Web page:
Roads running well in getaway as freeze continues

  • Published
Plane takes off at Heathrow
Image caption,
After days of delays and cancellations Heathrow airport is operating 90% of flights

The festive getaway on the roads has been described as "remarkably quiet" as sub-zero temperatures and ice cause treacherous driving conditions.

While Thursday was expected to be one of the busiest traffic days of the year for shoppers and travellers, the AA has reported roads are running well.

Meanwhile, there are warnings for further heavy snow in eastern Scotland and north east England.

The Highways Agency has suspended 64 miles of roadworks until 4 January.

On Thursday afternoon, AA president Edmund King said the organisation was expecting some 14 million people to get away in the next few days.

"The roads have been really remarkably quiet. Apart from a couple of incidents on a slip road on the M25 and another on the M5, generally the motorways and trunk roads have been running really well.

"In fact, probably less traffic than a normal Friday night in terms of the getaway."

The AA is expecting an extended evening rush hour, until approximately 2000 GMT. It said it was likely to attend 19,000 breakdowns by the end of Thursday, approximately double the normal rate.

Some 142 sets of roadworks were due to be completed by the Highways Agency ahead of the Christmas and New Year holiday traffic.

Darron Burness, head of AA special operations, said: "Daytime temperatures haven't risen above freezing in most areas, so ice will remain the biggest hazard for those travelling on Thursday night and through the Christmas weekend."

In other developments:

  • Flights at Gatwick and London City are said to be "back to normal" after days of delays and cancellations
  • Heathrow is expecting to operate 1,206 flights and 200,000 customers - almost a full schedule
  • The Local Government Association has promised gritters would be operating on Christmas Day in many areas
  • Nottinghamshire, Wiltshire and Somerset councils have also asked for extra supplies of salt
  • NHS Warwickshire is appealing for drivers of 4x4 vehicles to spare a few hours over the next 10 days to drive nurses to patients in snow-hit areas
  • Some services on the East Coast and West Coast main lines have been cancelled, while some First Great Western London to Cardiff services were also cancelled. ScotRail is running a reduced service. National Rail has more details of service reductions and cancellations on its website
  • Industrial action scheduled for Thursday on London Midland trains has been cancelled
  • Northern Ireland hit a record temperature low on Thursday with -18.7C at Castlederg, County Tyrone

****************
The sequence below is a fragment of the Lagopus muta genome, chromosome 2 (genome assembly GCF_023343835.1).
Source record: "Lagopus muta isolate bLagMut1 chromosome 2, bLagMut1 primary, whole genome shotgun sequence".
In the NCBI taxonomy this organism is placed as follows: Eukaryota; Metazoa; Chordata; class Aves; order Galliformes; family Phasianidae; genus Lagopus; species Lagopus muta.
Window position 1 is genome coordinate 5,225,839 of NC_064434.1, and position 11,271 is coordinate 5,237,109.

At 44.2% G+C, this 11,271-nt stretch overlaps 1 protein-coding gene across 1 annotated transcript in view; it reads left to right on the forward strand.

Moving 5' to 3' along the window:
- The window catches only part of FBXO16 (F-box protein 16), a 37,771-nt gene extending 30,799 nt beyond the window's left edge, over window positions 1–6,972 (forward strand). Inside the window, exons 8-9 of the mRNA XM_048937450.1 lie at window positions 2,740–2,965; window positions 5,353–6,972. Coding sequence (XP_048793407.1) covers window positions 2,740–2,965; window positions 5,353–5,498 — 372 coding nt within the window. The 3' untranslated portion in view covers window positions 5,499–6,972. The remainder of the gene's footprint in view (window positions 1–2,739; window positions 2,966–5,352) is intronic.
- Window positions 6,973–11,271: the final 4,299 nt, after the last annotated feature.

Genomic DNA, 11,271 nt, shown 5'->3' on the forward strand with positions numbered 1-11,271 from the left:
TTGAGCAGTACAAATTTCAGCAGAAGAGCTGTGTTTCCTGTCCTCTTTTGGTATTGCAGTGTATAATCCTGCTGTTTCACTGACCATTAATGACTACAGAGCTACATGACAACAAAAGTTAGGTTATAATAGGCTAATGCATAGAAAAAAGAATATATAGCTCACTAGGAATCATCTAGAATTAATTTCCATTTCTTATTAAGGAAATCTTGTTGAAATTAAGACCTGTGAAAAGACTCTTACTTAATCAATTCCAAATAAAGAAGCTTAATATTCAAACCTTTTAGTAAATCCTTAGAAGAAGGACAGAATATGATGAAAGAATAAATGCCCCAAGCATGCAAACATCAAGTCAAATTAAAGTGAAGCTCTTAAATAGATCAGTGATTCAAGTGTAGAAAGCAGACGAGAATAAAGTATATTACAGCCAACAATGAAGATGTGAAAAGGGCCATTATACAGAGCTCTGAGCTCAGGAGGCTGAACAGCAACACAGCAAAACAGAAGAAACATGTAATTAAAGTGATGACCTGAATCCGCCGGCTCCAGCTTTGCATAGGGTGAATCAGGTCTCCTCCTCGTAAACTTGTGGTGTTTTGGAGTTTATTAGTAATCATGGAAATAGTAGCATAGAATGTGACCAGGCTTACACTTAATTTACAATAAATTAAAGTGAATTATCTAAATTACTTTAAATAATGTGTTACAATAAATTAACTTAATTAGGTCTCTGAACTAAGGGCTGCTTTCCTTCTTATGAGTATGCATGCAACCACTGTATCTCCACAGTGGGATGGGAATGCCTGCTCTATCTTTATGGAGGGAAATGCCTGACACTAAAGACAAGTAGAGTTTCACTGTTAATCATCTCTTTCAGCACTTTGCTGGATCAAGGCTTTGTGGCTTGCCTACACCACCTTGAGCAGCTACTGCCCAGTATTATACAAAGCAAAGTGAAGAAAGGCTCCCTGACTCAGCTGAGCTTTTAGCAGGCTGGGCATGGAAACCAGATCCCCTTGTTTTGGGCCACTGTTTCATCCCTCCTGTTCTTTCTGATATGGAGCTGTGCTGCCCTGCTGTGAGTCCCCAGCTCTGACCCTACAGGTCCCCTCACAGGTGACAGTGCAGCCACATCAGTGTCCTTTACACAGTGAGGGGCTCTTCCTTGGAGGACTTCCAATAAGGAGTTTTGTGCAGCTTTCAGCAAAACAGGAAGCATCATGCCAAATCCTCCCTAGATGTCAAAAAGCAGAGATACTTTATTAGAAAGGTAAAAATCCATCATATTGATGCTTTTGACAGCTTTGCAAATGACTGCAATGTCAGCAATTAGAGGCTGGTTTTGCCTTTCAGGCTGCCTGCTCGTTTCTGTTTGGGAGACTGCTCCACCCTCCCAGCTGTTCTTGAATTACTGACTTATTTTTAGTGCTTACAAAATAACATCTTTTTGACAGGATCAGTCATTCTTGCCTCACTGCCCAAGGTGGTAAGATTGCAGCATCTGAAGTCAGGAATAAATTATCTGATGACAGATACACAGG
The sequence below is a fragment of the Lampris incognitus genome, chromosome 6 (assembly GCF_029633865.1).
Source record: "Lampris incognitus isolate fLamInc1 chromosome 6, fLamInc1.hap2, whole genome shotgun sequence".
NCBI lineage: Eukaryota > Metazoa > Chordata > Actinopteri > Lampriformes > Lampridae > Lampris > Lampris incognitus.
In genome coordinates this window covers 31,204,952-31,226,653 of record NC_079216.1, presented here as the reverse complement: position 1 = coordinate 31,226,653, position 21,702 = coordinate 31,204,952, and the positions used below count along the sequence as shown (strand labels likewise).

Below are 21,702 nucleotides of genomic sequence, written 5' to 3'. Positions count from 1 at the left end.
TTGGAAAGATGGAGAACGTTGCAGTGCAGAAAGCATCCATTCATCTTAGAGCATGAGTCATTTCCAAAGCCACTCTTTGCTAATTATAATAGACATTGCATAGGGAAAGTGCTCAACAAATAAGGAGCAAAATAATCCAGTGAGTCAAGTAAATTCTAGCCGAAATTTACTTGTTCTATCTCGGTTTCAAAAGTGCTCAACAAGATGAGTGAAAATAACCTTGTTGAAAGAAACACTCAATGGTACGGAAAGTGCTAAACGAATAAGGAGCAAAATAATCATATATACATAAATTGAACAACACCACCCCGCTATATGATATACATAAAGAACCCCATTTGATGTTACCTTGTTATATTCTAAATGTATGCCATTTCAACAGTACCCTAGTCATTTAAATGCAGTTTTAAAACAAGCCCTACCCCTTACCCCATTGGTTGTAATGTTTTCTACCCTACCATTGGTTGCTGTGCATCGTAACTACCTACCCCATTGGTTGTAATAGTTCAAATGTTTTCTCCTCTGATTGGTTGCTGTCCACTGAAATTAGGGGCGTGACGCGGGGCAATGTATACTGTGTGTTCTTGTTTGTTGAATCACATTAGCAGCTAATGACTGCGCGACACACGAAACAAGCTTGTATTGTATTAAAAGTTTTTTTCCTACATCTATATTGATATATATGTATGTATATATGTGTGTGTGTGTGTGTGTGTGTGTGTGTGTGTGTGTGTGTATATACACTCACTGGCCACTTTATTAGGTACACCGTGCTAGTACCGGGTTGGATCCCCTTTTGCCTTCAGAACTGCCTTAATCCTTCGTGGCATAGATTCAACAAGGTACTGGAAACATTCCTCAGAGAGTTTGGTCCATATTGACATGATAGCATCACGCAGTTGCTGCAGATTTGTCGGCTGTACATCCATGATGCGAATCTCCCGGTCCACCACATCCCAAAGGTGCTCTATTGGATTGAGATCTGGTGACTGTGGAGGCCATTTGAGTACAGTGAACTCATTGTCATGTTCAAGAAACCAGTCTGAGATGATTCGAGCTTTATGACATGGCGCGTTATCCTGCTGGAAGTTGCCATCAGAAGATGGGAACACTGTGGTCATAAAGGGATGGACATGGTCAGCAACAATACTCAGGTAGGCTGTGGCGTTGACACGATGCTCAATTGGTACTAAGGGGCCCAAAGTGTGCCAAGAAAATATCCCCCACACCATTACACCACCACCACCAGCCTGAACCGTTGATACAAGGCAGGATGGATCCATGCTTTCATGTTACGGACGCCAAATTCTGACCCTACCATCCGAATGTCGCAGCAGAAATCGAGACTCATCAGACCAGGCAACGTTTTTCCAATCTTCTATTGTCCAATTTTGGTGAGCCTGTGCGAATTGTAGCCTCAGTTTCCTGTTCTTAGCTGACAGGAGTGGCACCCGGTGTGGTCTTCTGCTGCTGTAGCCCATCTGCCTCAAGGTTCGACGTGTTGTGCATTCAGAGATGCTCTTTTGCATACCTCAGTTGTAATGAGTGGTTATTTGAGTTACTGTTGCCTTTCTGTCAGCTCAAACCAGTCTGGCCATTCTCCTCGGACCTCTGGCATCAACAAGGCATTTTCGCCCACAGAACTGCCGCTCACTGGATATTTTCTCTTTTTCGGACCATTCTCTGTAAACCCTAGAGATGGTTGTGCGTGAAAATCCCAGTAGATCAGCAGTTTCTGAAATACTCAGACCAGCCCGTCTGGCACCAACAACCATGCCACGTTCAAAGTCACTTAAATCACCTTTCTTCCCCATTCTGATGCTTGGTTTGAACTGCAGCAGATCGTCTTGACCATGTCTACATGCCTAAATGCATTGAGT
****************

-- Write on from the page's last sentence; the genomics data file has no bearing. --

• Two people have been killed on the roads in Scotland, although it is not clear if the weather was to blame

British Airways said it had run all of its long-haul flights from Heathrow and the vast majority of its short-haul. It said it had put larger aircraft on some routes and also chartered a number of planes.

But a spokeswoman said: "There may be some people who may not get where they want by the time they want."

The Civil Aviation Authority (CAA) has said some airlines' behaviour towards passengers during the disruption was 'unacceptable'.

Christmas shopping

Some experts suggest Thursday will be the busiest day of the year for shopping centres.

Visa Europe said it was expecting to process 26.5 million transactions, worth more than £1.2 billion as customers, many of whom had delayed shopping because of the bad weather, make Christmas purchases.

Met Office weather warnings for heavy snow are in place for Orkney and Shetland, the Highlands, Grampian, North East England and Yorkshire and Humber.

People planning to use the trains to make their Christmas getaway are being warned to expect delays and cancellations because of problems caused by bad weather.

The Association of Train Operating Companies (Atoc) said up to a quarter of services would not be running on some routes on Thursday, but spokesman Edward Welsh said the cancellations were intended to help passengers.

He said the reduced timetable meant those remaining services should run more reliably.

Heavy snow at RAF Brize Norton, in Oxfordshire, means not as many troops as usual have been able to leave Afghanistan to return home for Christmas.

Some have been delayed for days either in Helmand or the Middle East.

But the BBC has been told by the British military at Camp Bastion in Afghanistan that all troops due on leave this week will have left for the UK by late Thursday afternoon.

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